Could guarantees make pensions more appealing?

MOST people pay careful attention to their wage packets. But they tend to be much less interested in their pensions, even though their financial well-being in the last 20-30 years of their lives depends on them.

That is a great pity, since responsibility for pension provision has been steadily shifting from the company to the individual. Around 70% of American retirement schemes are now defined-contribution (DC) plans, under which the final pension amount is dependent on investment performance. In Britain the proportion of pension assets represented by DC plans rose from 8% in 2001 to 39% in 2011.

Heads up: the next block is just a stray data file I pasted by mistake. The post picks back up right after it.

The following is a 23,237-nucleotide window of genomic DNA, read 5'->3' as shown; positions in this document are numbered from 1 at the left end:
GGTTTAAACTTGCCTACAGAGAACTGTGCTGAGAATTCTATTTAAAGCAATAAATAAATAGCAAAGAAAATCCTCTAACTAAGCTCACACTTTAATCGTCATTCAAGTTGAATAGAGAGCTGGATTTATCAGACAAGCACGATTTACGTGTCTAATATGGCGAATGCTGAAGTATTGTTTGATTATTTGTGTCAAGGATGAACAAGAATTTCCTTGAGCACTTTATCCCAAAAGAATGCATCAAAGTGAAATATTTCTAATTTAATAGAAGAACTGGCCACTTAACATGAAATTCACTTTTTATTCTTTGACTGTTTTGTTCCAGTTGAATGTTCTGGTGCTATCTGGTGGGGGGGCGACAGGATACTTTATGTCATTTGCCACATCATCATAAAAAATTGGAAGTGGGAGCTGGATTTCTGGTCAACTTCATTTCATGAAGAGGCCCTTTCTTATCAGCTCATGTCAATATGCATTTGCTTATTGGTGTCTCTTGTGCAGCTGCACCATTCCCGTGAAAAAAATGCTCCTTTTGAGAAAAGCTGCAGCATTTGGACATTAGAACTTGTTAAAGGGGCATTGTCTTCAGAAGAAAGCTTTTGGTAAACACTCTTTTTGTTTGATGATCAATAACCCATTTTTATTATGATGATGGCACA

Poor stockmarket performance has reduced the return that investors get on their savings. Meanwhile, very low interest rates and improved longevity mean that a much larger pension pot is required to generate a given retirement income. According to Alexander Forbes, a consultancy, the average British 30-year-old in 2000 could have expected a pension contribution of 12% of wages to generate a retirement income of 67% of their final salary; a 30-year-old today could expect an income worth only 39% of final salary.


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